24. I completely agree with you that economics of food are complex. There was an excellent editorial this week in the NY Times regarding food/farm subsidies. It actually broke through the emotion surrounding this topic and delved into the economic science. To stay on topic, I think the issue here may be that the Slow Food message is muddled. What do they want to be? What do they want to accomplish globally and in the US? I don't have any personal issues with SlowFood, unlike Steve who has some legitimate beef with how things were handled at 'his' market; I'm just genuinely unclear about what the overall message is that Slow Food is looking to communicate. Bear in mind, I've attended a Slow Food sponsored school in Italy which was completely devoted to local producers and preserving regional Italian traditions, I've visited the impressive Bra university (where they would be proud to be called elite food theorists) and I'm a Slow Food member in NY, but when someone asks me to explain what it is that Slow Food actually does, I do 'fumpher' to come up with a coherent answer. So, are we talking about a PR failure to communicate? Or is there an actual level of disdain for American growers and producers? edit to add NY Times link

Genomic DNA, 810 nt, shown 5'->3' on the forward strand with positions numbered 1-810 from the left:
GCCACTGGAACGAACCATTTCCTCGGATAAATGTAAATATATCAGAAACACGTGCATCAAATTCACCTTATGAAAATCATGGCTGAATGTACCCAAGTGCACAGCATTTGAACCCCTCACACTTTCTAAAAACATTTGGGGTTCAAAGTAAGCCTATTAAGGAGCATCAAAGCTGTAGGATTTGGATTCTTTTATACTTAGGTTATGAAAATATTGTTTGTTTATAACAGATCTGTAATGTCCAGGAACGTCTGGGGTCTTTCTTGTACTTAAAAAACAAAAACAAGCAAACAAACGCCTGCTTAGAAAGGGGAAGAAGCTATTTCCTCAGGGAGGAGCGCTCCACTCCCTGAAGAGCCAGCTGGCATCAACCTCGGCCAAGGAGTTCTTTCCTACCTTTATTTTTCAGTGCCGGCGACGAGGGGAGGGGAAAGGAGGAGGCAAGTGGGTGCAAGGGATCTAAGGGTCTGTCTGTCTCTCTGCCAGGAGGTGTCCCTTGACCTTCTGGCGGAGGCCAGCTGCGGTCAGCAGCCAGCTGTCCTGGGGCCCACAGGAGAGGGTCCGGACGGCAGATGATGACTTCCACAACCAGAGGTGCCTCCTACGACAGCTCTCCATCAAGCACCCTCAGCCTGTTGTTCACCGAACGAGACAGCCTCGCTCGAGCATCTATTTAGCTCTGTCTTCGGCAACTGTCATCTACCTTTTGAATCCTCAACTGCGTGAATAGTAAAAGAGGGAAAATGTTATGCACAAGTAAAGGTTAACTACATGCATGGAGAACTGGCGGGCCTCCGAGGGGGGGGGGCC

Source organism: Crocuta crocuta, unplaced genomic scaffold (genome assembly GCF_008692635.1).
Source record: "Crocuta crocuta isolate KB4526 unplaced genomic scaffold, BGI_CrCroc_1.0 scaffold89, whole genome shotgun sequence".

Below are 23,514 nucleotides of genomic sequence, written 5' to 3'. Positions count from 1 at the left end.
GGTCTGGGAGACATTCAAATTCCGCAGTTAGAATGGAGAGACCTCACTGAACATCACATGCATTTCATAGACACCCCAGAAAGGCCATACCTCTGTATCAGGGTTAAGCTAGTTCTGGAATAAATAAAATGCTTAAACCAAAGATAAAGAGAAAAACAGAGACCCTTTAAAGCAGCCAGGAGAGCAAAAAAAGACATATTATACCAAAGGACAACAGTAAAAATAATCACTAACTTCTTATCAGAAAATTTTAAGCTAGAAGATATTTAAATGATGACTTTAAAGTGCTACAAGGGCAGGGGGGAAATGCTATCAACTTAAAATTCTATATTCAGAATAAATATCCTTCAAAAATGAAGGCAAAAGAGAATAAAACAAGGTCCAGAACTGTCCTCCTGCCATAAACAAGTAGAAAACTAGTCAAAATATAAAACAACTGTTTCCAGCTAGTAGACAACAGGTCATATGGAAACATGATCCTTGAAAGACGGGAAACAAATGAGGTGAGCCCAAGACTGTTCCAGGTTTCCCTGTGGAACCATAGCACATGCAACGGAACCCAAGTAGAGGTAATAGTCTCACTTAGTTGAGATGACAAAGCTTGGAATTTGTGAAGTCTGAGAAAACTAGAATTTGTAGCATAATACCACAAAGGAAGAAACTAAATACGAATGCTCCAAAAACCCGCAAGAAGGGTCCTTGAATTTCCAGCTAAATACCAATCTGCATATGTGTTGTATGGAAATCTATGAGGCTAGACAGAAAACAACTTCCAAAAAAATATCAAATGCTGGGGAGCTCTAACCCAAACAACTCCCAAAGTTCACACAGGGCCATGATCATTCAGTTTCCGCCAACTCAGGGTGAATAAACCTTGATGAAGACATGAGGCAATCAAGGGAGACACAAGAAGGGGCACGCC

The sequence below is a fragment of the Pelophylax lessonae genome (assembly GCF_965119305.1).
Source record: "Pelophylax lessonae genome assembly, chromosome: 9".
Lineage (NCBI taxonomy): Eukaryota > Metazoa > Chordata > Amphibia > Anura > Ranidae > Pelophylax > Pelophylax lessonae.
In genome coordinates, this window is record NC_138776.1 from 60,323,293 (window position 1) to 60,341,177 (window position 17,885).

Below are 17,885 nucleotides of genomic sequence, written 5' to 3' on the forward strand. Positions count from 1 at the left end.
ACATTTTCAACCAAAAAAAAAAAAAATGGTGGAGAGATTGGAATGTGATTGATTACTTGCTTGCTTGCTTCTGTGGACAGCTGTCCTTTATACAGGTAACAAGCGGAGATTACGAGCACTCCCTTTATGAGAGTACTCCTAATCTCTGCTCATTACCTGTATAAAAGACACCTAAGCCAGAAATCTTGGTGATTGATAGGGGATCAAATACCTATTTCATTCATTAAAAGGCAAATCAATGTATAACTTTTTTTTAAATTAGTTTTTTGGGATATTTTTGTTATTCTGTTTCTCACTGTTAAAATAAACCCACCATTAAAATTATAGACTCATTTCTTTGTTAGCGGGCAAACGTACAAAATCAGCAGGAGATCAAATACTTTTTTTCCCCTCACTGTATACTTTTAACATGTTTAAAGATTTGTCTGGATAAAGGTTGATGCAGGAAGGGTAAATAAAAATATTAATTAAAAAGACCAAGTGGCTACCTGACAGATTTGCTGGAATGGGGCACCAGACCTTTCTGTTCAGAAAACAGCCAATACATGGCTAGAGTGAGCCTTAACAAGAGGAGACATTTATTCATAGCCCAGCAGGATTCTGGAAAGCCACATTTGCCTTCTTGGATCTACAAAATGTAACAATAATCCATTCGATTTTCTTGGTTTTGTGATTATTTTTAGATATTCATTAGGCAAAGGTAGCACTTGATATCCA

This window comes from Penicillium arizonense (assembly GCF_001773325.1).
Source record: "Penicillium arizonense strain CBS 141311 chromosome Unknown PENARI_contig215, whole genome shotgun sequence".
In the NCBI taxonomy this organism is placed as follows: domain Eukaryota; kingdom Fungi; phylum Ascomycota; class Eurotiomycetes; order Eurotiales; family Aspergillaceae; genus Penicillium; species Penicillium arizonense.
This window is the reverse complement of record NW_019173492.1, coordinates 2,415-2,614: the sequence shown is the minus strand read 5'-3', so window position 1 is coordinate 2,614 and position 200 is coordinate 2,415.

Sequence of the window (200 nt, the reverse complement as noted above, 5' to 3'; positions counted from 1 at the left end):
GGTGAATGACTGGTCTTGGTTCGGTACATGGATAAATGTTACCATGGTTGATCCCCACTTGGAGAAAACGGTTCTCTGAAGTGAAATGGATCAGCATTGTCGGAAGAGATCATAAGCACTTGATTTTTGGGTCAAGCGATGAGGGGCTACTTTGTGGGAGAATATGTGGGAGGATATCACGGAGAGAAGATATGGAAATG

25. The essential conundrum, the inherent catch-22 of Slow Food is that food that is micro-produced is going to cost more than food that is mass produced. Therefore, the audience that is receptive to higher priced meat and produce will naturally be a wealthier customer. The person who is stretched to the limit to feed a family is not the natural Slow Food target demographic. I went to the Slow Food Nation website to see what the goal of the event is and this is the home page quote, “Join us in San Francisco this Labor Day Weekend for an unprecedented event! Taste delicious food, meet farmers, wander urban gardens, and discover the recipe for a fair and sustainable food system.” The website home page has flashy ads and a homey story about picking berries. My overall impression was that of a well marketed food fair with great cheeses, wines, fruits and berries. Oh, and I get to meet a farmer! As if this is some rare and unusual artifact that will be on display and I’m picturing a farmer locked in a diorama at the Museum of Natural History. Or I can wander an urban garden, which on Labor Day weekend should be just about bursting with harvestable foods, but who will actually benefit from and eat the fruit of these gardens? Wouldn’t it make more practical sense to spend the money on going into areas truly in need of this sort of education and helping them clear a lot and plant a garden? The whole marketing of the event has that preaching to the choir feeling rather than doing something at the needy, grass roots level. And ‘discover the recipe for a fair and sustainable food system’? That has to be one of the thorniest, complex issues facing us during this time of ‘global food crisis’. If Slow Food has indeed found the recipe they should start sharing it right now! I don’t mean to be bashing Slow Food, I just think that it is nearly impossible for an organization of this type, which rescues and promotes food that is more ultimately more expensive than the average person can spend on food, will naturally be perceived to be elitist. And is that wrong? I don’t think that all elitism is inherently bad, but we do need to scale our expectations for the Slow Food movement more in line with the reality of economics. What other organization is actively helping those on the lower economic rungs to eat clean, sustainable food? Steve, I know you do some of this work, is there any sort of national organization that addresses this?